Thursday, January 3, 2013
Resolute in the New Year
On New Years' Eve, amidst a four-hour unrelenting barrage of fireworks in our neighborhood, I reviewed my book list for the concluding year. 44 more books under my belt, a new annual record for me, and I felt pretty proud of myself for that. But as I ran down the list, I could follow a parallel journey in my emotional health over the course of the year. Seabiscuit - Oh yes, I was inspired by the tenacity. The Case for Optimism - I was challenged to look at the world, to weigh in its good, and conclude that it's an infinitely better place than it's billed to be by fear-mongerers and naysayers. The Blessing of a Broken Heart - written by Sheri Mandell who's son was murdered by terrorists and she used the crushing tragedy to reach out and connect with others, offering them support and love. Whatever comes my way, I'll be given the resources to bear it - as she did.
Then Fathers and Sons - I was depressed for weeks after reading this classic Russian novel about nihilism. And Confessions of a Scary Mommy - is it really true that the most I can hope for from this experience of parenthood is to emerge with my sanity intact? I saw my book list shift into two columns- those that resonated, that enabled me to reach a part of my own soul; and those that proved discordant, that made me want to put my hands over my ears and curl up into a ball and whisper, "This world just doesn't make sense."
I've felt more unhappy that happy in the last few months...and maybe it has to do with the fact that the last several entries on my book list have keeled to the side of the discordant. I've become bogged down by a superficial image of what I am supposed to be, what I imagine others would like me to be...and in trying so hard to live up to it, my neglected essence - my soul - was starving in a corner. Please, it pleaded with me, please take care of me.
"Don't worry. I'll get back to you just as soon as I have become what all the others need me to be."
You'll forget me. You won't know me anymore.
"Shh! I won't forget. Be patient until I have time. More time. Enough time that I can do fix everyone else' problems and misconceptions and struggles and have a little left over to work on my own progress."
I began to take the same tone with my kids. They ask, "Mommy, can we all go out for a bike ride?"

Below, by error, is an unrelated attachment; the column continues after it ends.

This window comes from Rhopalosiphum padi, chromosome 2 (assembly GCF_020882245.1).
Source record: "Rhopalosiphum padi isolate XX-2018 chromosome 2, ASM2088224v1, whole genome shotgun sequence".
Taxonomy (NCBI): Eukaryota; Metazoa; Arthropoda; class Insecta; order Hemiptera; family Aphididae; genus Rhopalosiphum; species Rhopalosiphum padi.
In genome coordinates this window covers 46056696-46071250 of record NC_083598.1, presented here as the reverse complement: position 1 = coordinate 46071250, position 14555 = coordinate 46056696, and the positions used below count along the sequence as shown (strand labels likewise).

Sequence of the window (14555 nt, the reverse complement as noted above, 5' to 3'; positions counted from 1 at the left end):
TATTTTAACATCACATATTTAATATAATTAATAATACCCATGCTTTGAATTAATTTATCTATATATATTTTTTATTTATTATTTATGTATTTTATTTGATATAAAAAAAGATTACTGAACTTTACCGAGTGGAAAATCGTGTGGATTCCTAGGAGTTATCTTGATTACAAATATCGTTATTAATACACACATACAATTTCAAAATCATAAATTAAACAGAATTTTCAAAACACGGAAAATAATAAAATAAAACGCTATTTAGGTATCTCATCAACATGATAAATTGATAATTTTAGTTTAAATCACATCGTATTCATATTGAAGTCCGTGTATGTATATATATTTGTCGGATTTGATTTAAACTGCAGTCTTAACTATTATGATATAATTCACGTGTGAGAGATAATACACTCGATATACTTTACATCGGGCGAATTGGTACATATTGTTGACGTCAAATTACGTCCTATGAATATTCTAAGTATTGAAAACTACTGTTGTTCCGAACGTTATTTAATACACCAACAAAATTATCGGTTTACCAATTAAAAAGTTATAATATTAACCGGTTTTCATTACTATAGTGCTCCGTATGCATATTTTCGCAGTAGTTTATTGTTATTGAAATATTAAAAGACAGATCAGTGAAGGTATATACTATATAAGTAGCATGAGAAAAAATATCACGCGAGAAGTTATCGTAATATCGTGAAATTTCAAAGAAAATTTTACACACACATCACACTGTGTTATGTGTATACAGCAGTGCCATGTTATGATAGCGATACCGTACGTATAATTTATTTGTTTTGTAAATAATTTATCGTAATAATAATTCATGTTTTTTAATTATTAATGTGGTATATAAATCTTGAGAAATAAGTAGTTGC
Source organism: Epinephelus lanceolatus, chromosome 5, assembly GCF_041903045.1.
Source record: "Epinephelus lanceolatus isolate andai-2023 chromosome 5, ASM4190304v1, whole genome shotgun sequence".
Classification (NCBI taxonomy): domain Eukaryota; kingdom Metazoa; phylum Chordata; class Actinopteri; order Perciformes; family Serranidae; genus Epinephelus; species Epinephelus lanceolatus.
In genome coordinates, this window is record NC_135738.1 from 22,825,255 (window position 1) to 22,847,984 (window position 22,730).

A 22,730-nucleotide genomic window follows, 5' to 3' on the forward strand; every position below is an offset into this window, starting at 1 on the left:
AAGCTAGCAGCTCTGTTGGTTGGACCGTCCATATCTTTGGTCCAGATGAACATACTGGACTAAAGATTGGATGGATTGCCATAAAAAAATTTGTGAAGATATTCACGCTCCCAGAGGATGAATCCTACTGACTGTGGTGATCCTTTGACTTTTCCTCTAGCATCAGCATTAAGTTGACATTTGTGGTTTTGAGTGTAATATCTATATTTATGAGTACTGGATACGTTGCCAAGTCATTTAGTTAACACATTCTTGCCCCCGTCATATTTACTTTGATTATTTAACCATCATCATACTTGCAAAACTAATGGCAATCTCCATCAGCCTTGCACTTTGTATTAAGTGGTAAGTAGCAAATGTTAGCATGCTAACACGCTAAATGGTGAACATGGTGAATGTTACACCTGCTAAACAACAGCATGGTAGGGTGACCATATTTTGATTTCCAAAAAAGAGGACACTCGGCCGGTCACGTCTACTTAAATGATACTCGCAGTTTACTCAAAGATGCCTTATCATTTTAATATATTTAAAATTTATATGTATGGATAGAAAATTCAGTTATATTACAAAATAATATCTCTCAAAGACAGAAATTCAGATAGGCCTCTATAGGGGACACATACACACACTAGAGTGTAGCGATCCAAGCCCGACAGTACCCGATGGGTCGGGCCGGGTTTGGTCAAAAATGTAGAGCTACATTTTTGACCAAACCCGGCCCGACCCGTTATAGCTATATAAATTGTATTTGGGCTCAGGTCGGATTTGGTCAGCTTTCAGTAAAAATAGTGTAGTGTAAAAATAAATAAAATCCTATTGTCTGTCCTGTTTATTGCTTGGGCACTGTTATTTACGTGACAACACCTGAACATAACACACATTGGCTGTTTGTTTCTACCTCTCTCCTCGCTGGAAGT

"Just wait a little while, guys. I'm making bread pudding for us to have tomorrow."
When that's done, "Can we go now, Mommy?"
"Oh, you guys are running out of clean underwear, I need to put some clothes in the washer!" And after that, I have to check my email, or facebook, or catch up on reading The Week, because I can't miss being informed of things that happened in the recent past. Before I know it, it's nap time for the boys and I tell them maybe we'll go tomorrow and I am back to running between doing all I need to prepare for my future and catching up on things may have missed in the past.
There's been something about the now that escapes me. And I realize, my low points come when I am pulled away from living in the moment. When I step outside of who I am right now, that's when I start to get inexplicably sad.
So, on New Years' day, I mapped out a plan and took my first tentative steps. I cleared the shelf beside my bed of books that would attempt to make me into something other than what I am and replaced it with books that would move me to continue on my own journey. I'm in the middle of one called Swimming to Antartica about a cold-weather long-distance swimmer who set an English Channel speed record twice as a teenager. It's a story about pushing yourself to do things that may be assumed to be impossible.
That works for me. Books that expose the evils of government or the corruption of corporations, or the angst of disgruntled feminists, or the need to scientifically prove or disprove G-d just...don't. Of course, I could get something out of those other books, but they don't meet my criteria for this year: stay true to who I am right now. Feed her. Don't worry about the future version of me, or the past one.
The next day, it trickled down to my kids. When they congregated around me, I closed my eyes and asked, "Who am I right now? Right now, while my kids are here with eyes wide open and trained on me. Am I a housemaid? A cook? Or a teacher...a mom."
As I pushed away the other things that wanted my attention, a deep happiness exploded out of me like those New Years' fireworks against the black sky. Because I gave myself the freedom to live in the now.